Furthermore, a meta-analysis showed that across 148 studies a lack of relationships and social integration predicted mortality to a comparable rate as other well-established risk factors for heightened death rates – smoking, alcohol consumption – and even exceeded others such as inactivity and obesity13. The concern in the UK for individuals struggling with social isolation is so strong, that a loneliness strategy was introduced in 2018. This strategy encompassed the adoption of standardized loneliness measures, de-stigmatizing public health campaigns and an improved framework for social services14.
Transitioning from offline to online
Over 600 letters from Vincent van Gogh to his brother Theo show we have used technology to keep in touch with our loved ones in the face of physical separation and adversity (even primitive forms like handwritten correspondence) for hundreds of years.
Before the pandemic, an often-proclaimed paradox was that of the anti-social social network. Thousands of scientific articles ask a variation on the theme of “Does social technology reduce social involvement and psychological well-being?”. Sociologists are intimately familiar with the phenomenon of “para-social” relationships: the authors of a 1956 paper describe that upon being confronted with then new mass-media (TV, radio & the movies) many people felt intimacy at a distance, and were given an “illusion of face-to-face relationships”15.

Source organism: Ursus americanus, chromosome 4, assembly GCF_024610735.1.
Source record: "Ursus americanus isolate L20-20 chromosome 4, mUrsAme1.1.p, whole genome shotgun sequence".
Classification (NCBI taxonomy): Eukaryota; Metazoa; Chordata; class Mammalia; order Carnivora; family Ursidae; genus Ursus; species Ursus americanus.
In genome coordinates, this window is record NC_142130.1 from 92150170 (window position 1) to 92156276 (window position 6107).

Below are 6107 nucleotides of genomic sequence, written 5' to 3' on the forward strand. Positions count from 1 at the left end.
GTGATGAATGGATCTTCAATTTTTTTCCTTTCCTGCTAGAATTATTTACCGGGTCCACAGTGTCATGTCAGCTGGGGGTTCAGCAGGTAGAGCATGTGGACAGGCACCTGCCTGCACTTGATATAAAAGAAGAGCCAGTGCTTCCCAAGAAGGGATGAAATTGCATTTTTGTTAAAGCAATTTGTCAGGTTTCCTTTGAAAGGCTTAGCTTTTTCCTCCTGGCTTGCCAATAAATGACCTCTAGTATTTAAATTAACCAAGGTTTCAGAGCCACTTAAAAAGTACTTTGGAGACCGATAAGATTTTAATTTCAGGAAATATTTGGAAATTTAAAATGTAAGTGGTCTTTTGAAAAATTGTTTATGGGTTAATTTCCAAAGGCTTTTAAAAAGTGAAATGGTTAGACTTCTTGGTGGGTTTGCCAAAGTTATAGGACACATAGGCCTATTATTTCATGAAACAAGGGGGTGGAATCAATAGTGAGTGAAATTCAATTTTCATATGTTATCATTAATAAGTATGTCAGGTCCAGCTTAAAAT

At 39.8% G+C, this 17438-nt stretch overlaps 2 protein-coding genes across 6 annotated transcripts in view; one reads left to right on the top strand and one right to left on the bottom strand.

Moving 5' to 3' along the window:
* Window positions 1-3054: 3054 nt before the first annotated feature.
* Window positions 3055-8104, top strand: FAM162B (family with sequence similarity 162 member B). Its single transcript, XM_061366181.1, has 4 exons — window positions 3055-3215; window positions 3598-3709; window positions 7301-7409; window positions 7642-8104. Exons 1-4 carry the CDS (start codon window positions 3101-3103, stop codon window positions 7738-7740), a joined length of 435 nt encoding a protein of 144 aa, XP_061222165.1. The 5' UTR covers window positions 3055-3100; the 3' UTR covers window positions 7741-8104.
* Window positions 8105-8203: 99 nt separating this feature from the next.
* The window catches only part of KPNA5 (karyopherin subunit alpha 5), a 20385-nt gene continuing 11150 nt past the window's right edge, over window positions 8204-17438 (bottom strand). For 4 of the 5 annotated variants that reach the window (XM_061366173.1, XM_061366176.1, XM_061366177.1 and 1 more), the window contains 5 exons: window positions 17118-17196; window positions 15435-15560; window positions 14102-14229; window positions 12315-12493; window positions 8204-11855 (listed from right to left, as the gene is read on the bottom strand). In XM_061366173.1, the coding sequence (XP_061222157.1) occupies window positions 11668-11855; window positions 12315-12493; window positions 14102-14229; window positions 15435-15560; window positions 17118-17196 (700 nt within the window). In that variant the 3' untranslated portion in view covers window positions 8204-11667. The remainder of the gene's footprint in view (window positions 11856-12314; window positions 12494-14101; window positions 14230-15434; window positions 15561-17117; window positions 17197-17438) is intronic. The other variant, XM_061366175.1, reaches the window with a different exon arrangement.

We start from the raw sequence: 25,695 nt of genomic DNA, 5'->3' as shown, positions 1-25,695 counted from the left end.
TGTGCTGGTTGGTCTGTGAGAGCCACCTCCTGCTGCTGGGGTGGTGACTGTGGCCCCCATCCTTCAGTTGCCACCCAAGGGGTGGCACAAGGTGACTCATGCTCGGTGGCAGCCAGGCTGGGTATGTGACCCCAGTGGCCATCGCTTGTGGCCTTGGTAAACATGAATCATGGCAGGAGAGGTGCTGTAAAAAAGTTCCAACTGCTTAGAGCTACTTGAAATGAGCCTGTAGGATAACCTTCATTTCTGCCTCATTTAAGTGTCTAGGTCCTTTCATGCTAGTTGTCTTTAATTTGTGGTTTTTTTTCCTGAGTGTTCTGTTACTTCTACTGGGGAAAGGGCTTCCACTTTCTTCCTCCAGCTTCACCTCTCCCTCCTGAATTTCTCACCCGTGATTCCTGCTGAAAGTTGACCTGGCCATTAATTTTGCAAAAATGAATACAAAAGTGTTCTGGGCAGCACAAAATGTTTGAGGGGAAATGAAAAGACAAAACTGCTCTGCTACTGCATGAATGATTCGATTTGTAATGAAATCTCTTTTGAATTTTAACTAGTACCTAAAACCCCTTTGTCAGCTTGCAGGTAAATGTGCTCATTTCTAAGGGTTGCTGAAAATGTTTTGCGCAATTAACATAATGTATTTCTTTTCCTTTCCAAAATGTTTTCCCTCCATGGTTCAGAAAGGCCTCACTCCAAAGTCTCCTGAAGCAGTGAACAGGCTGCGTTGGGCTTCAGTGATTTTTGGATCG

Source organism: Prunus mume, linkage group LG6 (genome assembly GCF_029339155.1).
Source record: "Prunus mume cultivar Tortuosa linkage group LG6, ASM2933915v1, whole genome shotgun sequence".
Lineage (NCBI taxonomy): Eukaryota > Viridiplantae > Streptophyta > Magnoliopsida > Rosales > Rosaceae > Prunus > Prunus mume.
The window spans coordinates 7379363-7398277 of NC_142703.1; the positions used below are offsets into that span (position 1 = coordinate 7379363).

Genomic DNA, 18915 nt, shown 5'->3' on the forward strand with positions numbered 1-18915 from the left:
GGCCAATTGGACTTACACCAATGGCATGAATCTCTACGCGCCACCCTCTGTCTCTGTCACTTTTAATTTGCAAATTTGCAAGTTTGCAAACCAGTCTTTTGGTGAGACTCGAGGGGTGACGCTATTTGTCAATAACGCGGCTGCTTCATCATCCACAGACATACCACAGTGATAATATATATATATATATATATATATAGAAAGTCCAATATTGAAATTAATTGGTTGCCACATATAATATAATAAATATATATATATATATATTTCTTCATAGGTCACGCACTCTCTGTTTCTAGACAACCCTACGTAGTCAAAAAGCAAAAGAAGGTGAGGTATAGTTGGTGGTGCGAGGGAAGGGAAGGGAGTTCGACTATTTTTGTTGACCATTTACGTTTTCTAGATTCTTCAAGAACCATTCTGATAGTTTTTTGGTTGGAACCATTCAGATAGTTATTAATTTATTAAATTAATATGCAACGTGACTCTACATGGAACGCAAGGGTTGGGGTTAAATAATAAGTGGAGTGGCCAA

Despite this still ongoing controversial debate on the value of the social internet, the current reality is that many people who are self-isolating due to the current global crisis are relying on a multiplicity of online social tools as a lifeline. Often, the only interaction one has these days is mediated by a screen, and any form of socialness is illuminated by a blue-ish glow.
Virtual social interactions allow us to transcend the confines of our more or less luxurious prisons. But can online interactions satisfy our need for offline connection?
Research comparing the quality of online and offline relations finds that there are a few aspects crucial for establishing a genuine social connection: “Time is important, as it facilitates the development of a collective shared history and identity. Intimacy develops through the participation in shared activities and discussion of diverse issues of personal concern.”16. The authors conclude that friendships that are established online (and this detail is important – this study did not compare the quality of already existing offline social relationships that transitioned to online only) are perceived as less close and engaged as they had lasted for a shorter time and friends were involved in fewer joint activities.